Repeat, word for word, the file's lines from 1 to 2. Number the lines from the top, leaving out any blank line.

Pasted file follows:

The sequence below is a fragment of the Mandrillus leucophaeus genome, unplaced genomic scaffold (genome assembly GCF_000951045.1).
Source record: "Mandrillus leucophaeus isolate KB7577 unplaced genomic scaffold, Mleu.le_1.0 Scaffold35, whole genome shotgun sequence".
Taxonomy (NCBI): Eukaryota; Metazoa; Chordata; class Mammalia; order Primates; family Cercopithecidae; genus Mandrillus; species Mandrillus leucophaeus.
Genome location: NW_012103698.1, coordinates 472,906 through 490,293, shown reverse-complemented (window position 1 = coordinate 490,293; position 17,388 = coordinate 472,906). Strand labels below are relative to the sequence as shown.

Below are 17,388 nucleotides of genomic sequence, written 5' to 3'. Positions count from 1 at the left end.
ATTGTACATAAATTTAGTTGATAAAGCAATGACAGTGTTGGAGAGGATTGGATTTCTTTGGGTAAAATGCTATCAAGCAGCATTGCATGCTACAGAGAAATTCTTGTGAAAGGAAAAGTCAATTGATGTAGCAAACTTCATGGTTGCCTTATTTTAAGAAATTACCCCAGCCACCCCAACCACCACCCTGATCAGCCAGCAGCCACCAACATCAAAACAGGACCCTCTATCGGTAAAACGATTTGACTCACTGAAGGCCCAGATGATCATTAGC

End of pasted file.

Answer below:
The sequence below is a fragment of the Mandrillus leucophaeus genome, unplaced genomic scaffold (genome assembly GCF_000951045.1).
Source record: "Mandrillus leucophaeus isolate KB7577 unplaced genomic scaffold, Mleu.le_1.0 Scaffold35, whole genome shotgun sequence".